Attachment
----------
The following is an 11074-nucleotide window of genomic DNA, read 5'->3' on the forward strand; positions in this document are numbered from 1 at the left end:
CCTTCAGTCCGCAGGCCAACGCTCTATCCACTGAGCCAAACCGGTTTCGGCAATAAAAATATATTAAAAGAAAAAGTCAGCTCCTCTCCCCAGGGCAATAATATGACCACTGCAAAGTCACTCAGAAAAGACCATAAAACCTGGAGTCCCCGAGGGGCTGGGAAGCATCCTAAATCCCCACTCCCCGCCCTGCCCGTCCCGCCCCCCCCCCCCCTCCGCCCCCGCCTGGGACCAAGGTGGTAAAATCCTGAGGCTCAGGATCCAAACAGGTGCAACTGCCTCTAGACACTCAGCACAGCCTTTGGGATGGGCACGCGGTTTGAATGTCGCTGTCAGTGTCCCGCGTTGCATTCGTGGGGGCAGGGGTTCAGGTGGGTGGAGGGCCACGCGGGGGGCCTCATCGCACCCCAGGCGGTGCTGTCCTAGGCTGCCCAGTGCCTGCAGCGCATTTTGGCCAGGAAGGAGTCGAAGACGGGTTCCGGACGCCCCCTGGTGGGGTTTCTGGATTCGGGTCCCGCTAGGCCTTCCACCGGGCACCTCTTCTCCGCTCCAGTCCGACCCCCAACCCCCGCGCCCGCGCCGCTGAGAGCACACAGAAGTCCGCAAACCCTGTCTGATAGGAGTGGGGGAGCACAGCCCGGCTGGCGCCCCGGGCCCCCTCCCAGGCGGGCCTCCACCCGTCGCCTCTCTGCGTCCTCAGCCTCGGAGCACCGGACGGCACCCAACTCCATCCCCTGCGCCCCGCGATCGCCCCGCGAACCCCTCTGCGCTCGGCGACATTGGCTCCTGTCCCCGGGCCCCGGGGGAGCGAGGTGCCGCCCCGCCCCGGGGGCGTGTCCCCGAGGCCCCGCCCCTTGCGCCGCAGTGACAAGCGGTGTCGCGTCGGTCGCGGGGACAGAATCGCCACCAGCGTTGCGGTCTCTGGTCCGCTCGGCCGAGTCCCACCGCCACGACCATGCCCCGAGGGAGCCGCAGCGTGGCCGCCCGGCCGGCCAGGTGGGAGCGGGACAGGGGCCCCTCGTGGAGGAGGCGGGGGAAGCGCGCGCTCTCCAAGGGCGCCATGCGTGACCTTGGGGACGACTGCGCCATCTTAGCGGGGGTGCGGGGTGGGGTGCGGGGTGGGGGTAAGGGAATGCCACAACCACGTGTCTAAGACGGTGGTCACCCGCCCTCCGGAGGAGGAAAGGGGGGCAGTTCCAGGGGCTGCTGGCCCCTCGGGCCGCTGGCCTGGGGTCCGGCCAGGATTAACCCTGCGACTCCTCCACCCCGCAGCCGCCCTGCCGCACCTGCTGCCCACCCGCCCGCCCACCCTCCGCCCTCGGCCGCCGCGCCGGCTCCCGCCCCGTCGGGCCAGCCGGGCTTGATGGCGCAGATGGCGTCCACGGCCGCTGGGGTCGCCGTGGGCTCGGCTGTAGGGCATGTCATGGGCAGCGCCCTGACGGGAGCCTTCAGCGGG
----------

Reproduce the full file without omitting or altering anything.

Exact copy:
The following is an 11074-nucleotide window of genomic DNA, read 5'->3' on the forward strand; positions in this document are numbered from 1 at the left end:
CCTTCAGTCCGCAGGCCAACGCTCTATCCACTGAGCCAAACCGGTTTCGGCAATAAAAATATATTAAAAGAAAAAGTCAGCTCCTCTCCCCAGGGCAATAATATGACCACTGCAAAGTCACTCAGAAAAGACCATAAAACCTGGAGTCCCCGAGGGGCTGGGAAGCATCCTAAATCCCCACTCCCCGCCCTGCCCGTCCCGCCCCCCCCCCCCCTCCGCCCCCGCCTGGGACCAAGGTGGTAAAATCCTGAGGCTCAGGATCCAAACAGGTGCAACTGCCTCTAGACACTCAGCACAGCCTTTGGGATGGGCACGCGGTTTGAATGTCGCTGTCAGTGTCCCGCGTTGCATTCGTGGGGGCAGGGGTTCAGGTGGGTGGAGGGCCACGCGGGGGGCCTCATCGCACCCCAGGCGGTGCTGTCCTAGGCTGCCCAGTGCCTGCAGCGCATTTTGGCCAGGAAGGAGTCGAAGACGGGTTCCGGACGCCCCCTGGTGGGGTTTCTGGATTCGGGTCCCGCTAGGCCTTCCACCGGGCACCTCTTCTCCGCTCCAGTCCGACCCCCAACCCCCGCGCCCGCGCCGCTGAGAGCACACAGAAGTCCGCAAACCCTGTCTGATAGGAGTGGGGGAGCACAGCCCGGCTGGCGCCCCGGGCCCCCTCCCAGGCGGGCCTCCACCCGTCGCCTCTCTGCGTCCTCAGCCTCGGAGCACCGGACGGCACCCAACTCCATCCCCTGCGCCCCGCGATCGCCCCGCGAACCCCTCTGCGCTCGGCGACATTGGCTCCTGTCCCCGGGCCCCGGGGGAGCGAGGTGCCGCCCCGCCCCGGGGGCGTGTCCCCGAGGCCCCGCCCCTTGCGCCGCAGTGACAAGCGGTGTCGCGTCGGTCGCGGGGACAGAATCGCCACCAGCGTTGCGGTCTCTGGTCCGCTCGGCCGAGTCCCACCGCCACGACCATGCCCCGAGGGAGCCGCAGCGTGGCCGCCCGGCCGGCCAGGTGGGAGCGGGACAGGGGCCCCTCGTGGAGGAGGCGGGGGAAGCGCGCGCTCTCCAAGGGCGCCATGCGTGACCTTGGGGACGACTGCGCCATCTTAGCGGGGGTGCGGGGTGGGGTGCGGGGTGGGGGTAAGGGAATGCCACAACCACGTGTCTAAGACGGTGGTCACCCGCCCTCCGGAGGAGGAAAGGGGGGCAGTTCCAGGGGCTGCTGGCCCCTCGGGCCGCTGGCCTGGGGTCCGGCCAGGATTAACCCTGCGACTCCTCCACCCCGCAGCCGCCCTGCCGCACCTGCTGCCCACCCGCCCGCCCACCCTCCGCCCTCGGCCGCCGCGCCGGCTCCCGCCCCGTCGGGCCAGCCGGGCTTGATGGCGCAGATGGCGTCCACGGCCGCTGGGGTCGCCGTGGGCTCGGCTGTAGGGCATGTCATGGGCAGCGCCCTGACGGGAGCCTTCAGCGGG